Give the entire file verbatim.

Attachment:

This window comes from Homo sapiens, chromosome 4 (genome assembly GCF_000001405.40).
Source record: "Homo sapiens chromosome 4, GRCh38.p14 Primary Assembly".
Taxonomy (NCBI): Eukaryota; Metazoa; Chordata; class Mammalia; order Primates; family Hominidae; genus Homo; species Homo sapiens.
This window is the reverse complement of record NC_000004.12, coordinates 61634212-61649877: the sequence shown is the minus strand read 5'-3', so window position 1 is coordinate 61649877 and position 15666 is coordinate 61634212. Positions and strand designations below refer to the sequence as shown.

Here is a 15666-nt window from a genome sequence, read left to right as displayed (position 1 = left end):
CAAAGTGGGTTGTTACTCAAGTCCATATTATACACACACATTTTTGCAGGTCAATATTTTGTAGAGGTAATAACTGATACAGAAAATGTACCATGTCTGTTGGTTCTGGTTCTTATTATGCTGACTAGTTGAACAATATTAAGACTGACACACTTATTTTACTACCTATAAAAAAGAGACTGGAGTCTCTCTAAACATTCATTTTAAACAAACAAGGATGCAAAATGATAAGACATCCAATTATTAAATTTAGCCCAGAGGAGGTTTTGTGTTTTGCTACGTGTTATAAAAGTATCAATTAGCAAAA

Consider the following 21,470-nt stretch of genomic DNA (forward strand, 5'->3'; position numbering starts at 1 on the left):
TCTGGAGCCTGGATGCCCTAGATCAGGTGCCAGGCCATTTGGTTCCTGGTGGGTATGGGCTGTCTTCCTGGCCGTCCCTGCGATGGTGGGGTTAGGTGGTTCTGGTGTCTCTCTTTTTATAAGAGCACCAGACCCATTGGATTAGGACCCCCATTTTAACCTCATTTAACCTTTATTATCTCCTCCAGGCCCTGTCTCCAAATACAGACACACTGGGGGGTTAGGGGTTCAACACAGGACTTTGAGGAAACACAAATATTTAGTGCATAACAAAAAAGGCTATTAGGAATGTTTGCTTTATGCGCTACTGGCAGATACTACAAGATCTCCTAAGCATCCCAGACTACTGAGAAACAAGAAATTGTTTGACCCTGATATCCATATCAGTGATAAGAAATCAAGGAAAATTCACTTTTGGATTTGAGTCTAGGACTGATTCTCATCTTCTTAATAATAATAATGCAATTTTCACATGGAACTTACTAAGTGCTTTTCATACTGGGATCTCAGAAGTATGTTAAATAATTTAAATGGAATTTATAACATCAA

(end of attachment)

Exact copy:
This window comes from Homo sapiens, chromosome 4 (genome assembly GCF_000001405.40).
Source record: "Homo sapiens chromosome 4, GRCh38.p14 Primary Assembly".
Taxonomy (NCBI): Eukaryota; Metazoa; Chordata; class Mammalia; order Primates; family Hominidae; genus Homo; species Homo sapiens.
This window is the reverse complement of record NC_000004.12, coordinates 61634212-61649877: the sequence shown is the minus strand read 5'-3', so window position 1 is coordinate 61649877 and position 15666 is coordinate 61634212. Positions and strand designations below refer to the sequence as shown.

Here is a 15666-nt window from a genome sequence, read left to right as displayed (position 1 = left end):
CAAAGTGGGTTGTTACTCAAGTCCATATTATACACACACATTTTTGCAGGTCAATATTTTGTAGAGGTAATAACTGATACAGAAAATGTACCATGTCTGTTGGTTCTGGTTCTTATTATGCTGACTAGTTGAACAATATTAAGACTGACACACTTATTTTACTACCTATAAAAAAGAGACTGGAGTCTCTCTAAACATTCATTTTAAACAAACAAGGATGCAAAATGATAAGACATCCAATTATTAAATTTAGCCCAGAGGAGGTTTTGTGTTTTGCTACGTGTTATAAAAGTATCAATTAGCAAAA

Consider the following 21,470-nt stretch of genomic DNA (forward strand, 5'->3'; position numbering starts at 1 on the left):
TCTGGAGCCTGGATGCCCTAGATCAGGTGCCAGGCCATTTGGTTCCTGGTGGGTATGGGCTGTCTTCCTGGCCGTCCCTGCGATGGTGGGGTTAGGTGGTTCTGGTGTCTCTCTTTTTATAAGAGCACCAGACCCATTGGATTAGGACCCCCATTTTAACCTCATTTAACCTTTATTATCTCCTCCAGGCCCTGTCTCCAAATACAGACACACTGGGGGGTTAGGGGTTCAACACAGGACTTTGAGGAAACACAAATATTTAGTGCATAACAAAAAAGGCTATTAGGAATGTTTGCTTTATGCGCTACTGGCAGATACTACAAGATCTCCTAAGCATCCCAGACTACTGAGAAACAAGAAATTGTTTGACCCTGATATCCATATCAGTGATAAGAAATCAAGGAAAATTCACTTTTGGATTTGAGTCTAGGACTGATTCTCATCTTCTTAATAATAATAATGCAATTTTCACATGGAACTTACTAAGTGCTTTTCATACTGGGATCTCAGAAGTATGTTAAATAATTTAAATGGAATTTATAACATCAA